I’ve been incubating this post for a little more than a week. OK, maybe procrastinating. Or, maybe avoiding. Quite probably, it’s all of the above!
I’ve been an educator for a long time now. I’ve seen ups and downs, highs and lows. Over the years, I’ve watched, participated in, embraced, and avoided trends. It’s part of growing as a professional and generally working to become better at what I love.
However, about five years ago, something changed. I became a mom and started adding another rich layer of experience. These years have provided teaching experience of a different kind. I now examine and evaluate educational practices from yet another angle.
So, as you can imagine, it was with great interest that I opened and read a new study from the Alliance of Childhood about a crisis in kindergarten classrooms in the US.
When I opened the report summary I was greeted with this statement. A statement that was carefully crafted, I’m sure. It’s, frankly, a heck of an opening line.
The importance of play to young childrens’ healthy development and learning has been documented beyond question by research. Yet play is rapidly disappearing from kindergarten and early education as a whole.
I will be honest and tell you that I read the report with some skepticism because the world of educational news reporting has gotten a bit shrill and dramatic for my tastes. This report is also, by the Alliance’s own admission, a call to action. So, it’s written with a certain drama and tension. It’s meant to provoke!
Somewhere in the middle of the second sentence, I stopped reading as a professional educator and began reading as a mom. I can tell you the instant it happened … the niggling concern, the desire to protect.
So, here we are. What follows is an open letter to Little Man’s kindergarten teacher … whoever you are!
Dear One of the Most Important People in My Son’s Educational Life,
Please know that we value you. You are about to be entrusted with one of the loves of our lives. Along the way, I am sure that we will learn more about each other than we ever intended … the good, the bad, and, perhaps, the ugly.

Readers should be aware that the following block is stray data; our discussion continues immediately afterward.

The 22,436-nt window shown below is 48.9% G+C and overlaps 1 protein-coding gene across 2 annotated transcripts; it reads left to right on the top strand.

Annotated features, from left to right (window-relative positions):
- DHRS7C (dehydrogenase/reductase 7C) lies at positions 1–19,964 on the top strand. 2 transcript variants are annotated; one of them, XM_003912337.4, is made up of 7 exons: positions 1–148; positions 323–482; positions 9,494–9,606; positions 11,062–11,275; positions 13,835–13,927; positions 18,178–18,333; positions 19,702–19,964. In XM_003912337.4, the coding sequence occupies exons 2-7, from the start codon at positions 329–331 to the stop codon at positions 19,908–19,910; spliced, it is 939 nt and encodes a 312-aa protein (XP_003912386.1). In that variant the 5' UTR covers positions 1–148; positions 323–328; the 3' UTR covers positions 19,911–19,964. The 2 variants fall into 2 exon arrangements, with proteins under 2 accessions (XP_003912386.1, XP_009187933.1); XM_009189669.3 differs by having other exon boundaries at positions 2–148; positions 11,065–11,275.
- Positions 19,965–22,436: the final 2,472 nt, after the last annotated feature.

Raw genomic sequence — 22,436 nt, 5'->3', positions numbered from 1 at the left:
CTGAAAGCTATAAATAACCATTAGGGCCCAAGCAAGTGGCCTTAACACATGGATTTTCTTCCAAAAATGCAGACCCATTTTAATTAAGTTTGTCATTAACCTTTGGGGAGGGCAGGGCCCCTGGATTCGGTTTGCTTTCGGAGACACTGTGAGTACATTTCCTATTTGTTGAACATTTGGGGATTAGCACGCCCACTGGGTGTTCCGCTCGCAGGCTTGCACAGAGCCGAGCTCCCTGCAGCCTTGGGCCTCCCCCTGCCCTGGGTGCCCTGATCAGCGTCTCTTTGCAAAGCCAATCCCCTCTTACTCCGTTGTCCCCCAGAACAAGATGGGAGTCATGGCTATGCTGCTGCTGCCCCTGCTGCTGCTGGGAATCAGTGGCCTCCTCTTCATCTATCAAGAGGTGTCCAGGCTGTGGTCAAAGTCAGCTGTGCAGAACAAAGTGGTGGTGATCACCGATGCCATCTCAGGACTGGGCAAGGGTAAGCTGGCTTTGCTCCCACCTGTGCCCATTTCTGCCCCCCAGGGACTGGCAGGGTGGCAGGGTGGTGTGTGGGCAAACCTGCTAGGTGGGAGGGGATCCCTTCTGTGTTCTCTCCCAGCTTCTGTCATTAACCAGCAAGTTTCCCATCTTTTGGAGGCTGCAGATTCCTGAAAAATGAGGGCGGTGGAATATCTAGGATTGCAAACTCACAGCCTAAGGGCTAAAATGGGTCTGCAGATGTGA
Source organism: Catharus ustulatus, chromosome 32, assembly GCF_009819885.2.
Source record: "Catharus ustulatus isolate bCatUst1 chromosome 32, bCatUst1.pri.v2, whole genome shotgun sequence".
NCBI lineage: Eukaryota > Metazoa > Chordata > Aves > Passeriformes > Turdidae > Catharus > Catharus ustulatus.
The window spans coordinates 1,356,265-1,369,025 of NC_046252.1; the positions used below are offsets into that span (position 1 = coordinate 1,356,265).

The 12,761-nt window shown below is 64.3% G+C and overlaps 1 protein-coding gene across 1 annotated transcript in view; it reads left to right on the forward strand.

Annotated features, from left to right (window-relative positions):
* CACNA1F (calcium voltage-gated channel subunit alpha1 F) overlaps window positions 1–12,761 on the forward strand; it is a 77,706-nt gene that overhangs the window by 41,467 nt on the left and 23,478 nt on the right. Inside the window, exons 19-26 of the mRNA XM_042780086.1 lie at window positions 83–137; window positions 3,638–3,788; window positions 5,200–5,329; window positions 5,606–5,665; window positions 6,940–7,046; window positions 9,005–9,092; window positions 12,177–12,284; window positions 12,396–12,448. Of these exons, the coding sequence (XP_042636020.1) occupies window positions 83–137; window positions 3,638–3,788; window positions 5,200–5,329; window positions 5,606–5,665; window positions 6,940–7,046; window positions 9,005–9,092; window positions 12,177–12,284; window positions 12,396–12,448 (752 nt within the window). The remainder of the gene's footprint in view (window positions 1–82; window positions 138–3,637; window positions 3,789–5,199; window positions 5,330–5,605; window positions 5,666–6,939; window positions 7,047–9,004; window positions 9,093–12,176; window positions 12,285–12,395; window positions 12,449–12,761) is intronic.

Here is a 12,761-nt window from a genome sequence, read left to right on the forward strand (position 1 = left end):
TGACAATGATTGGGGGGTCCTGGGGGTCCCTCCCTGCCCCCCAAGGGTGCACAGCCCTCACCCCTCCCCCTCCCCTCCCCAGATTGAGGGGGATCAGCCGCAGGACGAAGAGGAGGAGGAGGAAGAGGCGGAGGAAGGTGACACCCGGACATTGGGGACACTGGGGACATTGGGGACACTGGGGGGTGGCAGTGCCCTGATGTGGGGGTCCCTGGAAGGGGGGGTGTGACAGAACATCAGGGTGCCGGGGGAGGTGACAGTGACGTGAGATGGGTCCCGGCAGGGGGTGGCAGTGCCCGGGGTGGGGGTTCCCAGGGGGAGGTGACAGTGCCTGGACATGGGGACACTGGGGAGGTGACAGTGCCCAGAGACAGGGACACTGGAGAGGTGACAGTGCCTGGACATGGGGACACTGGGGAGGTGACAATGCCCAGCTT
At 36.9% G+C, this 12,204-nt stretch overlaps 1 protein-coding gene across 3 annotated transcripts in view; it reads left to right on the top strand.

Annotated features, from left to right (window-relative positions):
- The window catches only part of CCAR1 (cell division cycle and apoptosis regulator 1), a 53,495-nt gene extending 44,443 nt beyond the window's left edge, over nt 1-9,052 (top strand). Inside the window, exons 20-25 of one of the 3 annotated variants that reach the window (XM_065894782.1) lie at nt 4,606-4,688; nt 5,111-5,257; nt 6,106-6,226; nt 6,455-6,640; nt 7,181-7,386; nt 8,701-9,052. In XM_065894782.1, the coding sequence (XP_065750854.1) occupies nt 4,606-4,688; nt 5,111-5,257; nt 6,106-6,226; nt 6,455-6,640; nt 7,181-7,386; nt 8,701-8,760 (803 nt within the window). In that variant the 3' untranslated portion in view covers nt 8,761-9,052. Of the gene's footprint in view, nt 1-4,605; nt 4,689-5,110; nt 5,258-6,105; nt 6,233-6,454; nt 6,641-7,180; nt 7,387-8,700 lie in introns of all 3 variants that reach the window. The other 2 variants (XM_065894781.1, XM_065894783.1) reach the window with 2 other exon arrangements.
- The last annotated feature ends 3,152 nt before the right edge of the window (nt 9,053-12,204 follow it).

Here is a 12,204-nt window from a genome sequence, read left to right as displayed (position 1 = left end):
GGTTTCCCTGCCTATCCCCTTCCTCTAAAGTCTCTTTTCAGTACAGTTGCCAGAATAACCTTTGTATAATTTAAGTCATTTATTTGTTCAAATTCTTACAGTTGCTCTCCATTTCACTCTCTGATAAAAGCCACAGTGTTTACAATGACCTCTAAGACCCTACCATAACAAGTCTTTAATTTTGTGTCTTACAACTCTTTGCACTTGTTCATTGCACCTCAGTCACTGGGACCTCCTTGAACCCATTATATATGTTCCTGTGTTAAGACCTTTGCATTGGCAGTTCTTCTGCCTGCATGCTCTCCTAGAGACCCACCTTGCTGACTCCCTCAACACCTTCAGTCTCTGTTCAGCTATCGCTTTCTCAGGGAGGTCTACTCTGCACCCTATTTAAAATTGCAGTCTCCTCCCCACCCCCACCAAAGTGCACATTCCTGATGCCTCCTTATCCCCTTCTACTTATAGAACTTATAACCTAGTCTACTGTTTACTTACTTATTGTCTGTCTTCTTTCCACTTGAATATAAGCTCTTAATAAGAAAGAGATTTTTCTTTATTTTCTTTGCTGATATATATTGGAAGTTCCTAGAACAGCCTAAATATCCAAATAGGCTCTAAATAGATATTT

We also know that you have a difficult job and that the pushes and pulls on your time and focus are intense and immense. We respect that and will support your efforts.
Little Man, like all of the children in your class, is unique and special. We hope we have instilled in him the skills and behaviors that will make him happy and successful in your class … and in life.
I have only a few requests of you as you interact and guide my son through this vital year in his educational career.
- Celebrate him. Little Man is interested in a great many things. Not all of them translate clearly to the objectives you’ve been asked to tackle with him. I know it’s easy to get caught up in the accountability of benchmarks and testing – things that tend to shift the focus to weaknesses. Please take time celebrate what he knows and can do – his uniqueness, his joys.
- Support him. Little Man is one of the most cautious little guys I’ve ever met. He’s sometimes slow to try things because he needs to feel that it’s safe to take risks. He needs to learn to take risks – both interpersonally and academically. Please make it safe for him to practice doing so.
- Laugh with him. My little guy can be so serious sometimes. He’s got a very clear grasp of real and pretend – and he prefers real. Please help him develop a sense of fun and play! Please provide him time to expand his creative horizons … dare him to dream and be silly. Ask him to tell you all about it. Go along for the ride!
- Build a strong foundation for him. I firmly believe that what you and Little Man build in this first year of formal schooling will set the tone for years to come. Please show him that learning is one of the most important things he can do for himself – and one of the coolest. Please show him daily that there are many ways to think and learn and do.
- Cheer with him when he succeeds and help him fail with grace. This is very tough for him. Please let him fail (when necessary) and help him understand that, from failure, sometimes great learning occurs.
It is my hope that we will grow together during this year. It is my hope that we will be true partners in my son’s education. Please don’t hesitate to let us know if there is something we can do to support your efforts!
With all of our best wishes and regards,
I have about four months before the reality of kindergarten sets in. Honestly, I’m not ready for it. I’m hoping that I meet with our kindergarten teacher and the contents of this letter – the requests – just fade away because it’s obvious that he or she values creativity, problem solving, play … the very essence of childhood.
However personally I have chosen to react to this report, I do think it’s beyond time we take a closer look at what we value as we educate these youngest of school-aged learners.
Times they are a’ changin’ (and have been for some time). Are the changes for the better? Are we doing this the best way we know how? Are the ripple effects clearly understood? Is this report reactionary or is playtime getting the short end of the stick? Should we reverse the current conventional wisdom and return kindergarten to the realm of early-childhood education? What are the risks? Are we willing to take them?
I’d love to hear your take on this!I'll be hoppin' along now ...